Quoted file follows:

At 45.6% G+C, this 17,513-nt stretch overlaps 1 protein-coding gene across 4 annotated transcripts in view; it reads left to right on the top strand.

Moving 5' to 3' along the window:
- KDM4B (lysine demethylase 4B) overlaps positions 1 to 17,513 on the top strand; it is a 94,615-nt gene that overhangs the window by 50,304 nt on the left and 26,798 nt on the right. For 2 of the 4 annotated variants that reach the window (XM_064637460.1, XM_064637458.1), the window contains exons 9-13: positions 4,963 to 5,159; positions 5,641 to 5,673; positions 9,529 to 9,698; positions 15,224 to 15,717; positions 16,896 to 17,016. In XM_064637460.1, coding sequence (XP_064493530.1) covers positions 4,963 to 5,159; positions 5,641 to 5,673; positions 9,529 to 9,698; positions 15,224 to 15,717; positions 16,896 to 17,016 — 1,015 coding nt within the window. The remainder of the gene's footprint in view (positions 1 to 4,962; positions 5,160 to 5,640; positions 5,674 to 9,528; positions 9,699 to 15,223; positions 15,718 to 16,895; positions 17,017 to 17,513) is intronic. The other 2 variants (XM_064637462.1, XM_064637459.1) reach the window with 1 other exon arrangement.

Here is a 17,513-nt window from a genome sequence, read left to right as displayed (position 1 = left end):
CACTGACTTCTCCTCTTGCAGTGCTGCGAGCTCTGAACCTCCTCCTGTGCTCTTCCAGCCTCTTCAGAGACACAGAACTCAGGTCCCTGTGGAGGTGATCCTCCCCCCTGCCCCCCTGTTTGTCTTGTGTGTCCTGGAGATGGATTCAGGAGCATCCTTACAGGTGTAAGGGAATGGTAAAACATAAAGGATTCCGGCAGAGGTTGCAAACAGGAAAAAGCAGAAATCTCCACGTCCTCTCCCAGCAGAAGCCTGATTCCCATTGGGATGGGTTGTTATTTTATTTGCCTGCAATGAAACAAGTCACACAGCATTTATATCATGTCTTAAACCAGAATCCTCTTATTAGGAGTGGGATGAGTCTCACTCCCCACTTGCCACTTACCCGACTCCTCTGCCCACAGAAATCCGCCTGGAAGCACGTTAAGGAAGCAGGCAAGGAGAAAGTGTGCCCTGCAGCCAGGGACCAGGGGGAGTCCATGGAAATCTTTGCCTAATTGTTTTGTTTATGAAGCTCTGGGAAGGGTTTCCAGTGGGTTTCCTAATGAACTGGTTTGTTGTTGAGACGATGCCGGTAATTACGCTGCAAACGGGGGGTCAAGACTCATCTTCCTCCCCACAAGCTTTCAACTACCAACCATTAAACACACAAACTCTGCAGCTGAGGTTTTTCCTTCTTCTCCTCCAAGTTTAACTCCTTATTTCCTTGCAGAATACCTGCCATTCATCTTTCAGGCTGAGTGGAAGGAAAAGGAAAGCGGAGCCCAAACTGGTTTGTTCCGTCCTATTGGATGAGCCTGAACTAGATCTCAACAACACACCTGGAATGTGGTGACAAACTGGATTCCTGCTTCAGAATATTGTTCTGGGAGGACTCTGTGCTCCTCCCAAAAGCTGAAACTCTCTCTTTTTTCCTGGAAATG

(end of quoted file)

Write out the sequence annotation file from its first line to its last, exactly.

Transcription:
At 45.6% G+C, this 17,513-nt stretch overlaps 1 protein-coding gene across 4 annotated transcripts in view; it reads left to right on the top strand.

Moving 5' to 3' along the window:
- KDM4B (lysine demethylase 4B) overlaps positions 1 to 17,513 on the top strand; it is a 94,615-nt gene that overhangs the window by 50,304 nt on the left and 26,798 nt on the right. For 2 of the 4 annotated variants that reach the window (XM_064637460.1, XM_064637458.1), the window contains exons 9-13: positions 4,963 to 5,159; positions 5,641 to 5,673; positions 9,529 to 9,698; positions 15,224 to 15,717; positions 16,896 to 17,016. In XM_064637460.1, coding sequence (XP_064493530.1) covers positions 4,963 to 5,159; positions 5,641 to 5,673; positions 9,529 to 9,698; positions 15,224 to 15,717; positions 16,896 to 17,016 — 1,015 coding nt within the window. The remainder of the gene's footprint in view (positions 1 to 4,962; positions 5,160 to 5,640; positions 5,674 to 9,528; positions 9,699 to 15,223; positions 15,718 to 16,895; positions 17,017 to 17,513) is intronic. The other 2 variants (XM_064637462.1, XM_064637459.1) reach the window with 1 other exon arrangement.

Here is a 17,513-nt window from a genome sequence, read left to right as displayed (position 1 = left end):
CACTGACTTCTCCTCTTGCAGTGCTGCGAGCTCTGAACCTCCTCCTGTGCTCTTCCAGCCTCTTCAGAGACACAGAACTCAGGTCCCTGTGGAGGTGATCCTCCCCCCTGCCCCCCTGTTTGTCTTGTGTGTCCTGGAGATGGATTCAGGAGCATCCTTACAGGTGTAAGGGAATGGTAAAACATAAAGGATTCCGGCAGAGGTTGCAAACAGGAAAAAGCAGAAATCTCCACGTCCTCTCCCAGCAGAAGCCTGATTCCCATTGGGATGGGTTGTTATTTTATTTGCCTGCAATGAAACAAGTCACACAGCATTTATATCATGTCTTAAACCAGAATCCTCTTATTAGGAGTGGGATGAGTCTCACTCCCCACTTGCCACTTACCCGACTCCTCTGCCCACAGAAATCCGCCTGGAAGCACGTTAAGGAAGCAGGCAAGGAGAAAGTGTGCCCTGCAGCCAGGGACCAGGGGGAGTCCATGGAAATCTTTGCCTAATTGTTTTGTTTATGAAGCTCTGGGAAGGGTTTCCAGTGGGTTTCCTAATGAACTGGTTTGTTGTTGAGACGATGCCGGTAATTACGCTGCAAACGGGGGGTCAAGACTCATCTTCCTCCCCACAAGCTTTCAACTACCAACCATTAAACACACAAACTCTGCAGCTGAGGTTTTTCCTTCTTCTCCTCCAAGTTTAACTCCTTATTTCCTTGCAGAATACCTGCCATTCATCTTTCAGGCTGAGTGGAAGGAAAAGGAAAGCGGAGCCCAAACTGGTTTGTTCCGTCCTATTGGATGAGCCTGAACTAGATCTCAACAACACACCTGGAATGTGGTGACAAACTGGATTCCTGCTTCAGAATATTGTTCTGGGAGGACTCTGTGCTCCTCCCAAAAGCTGAAACTCTCTCTTTTTTCCTGGAAATG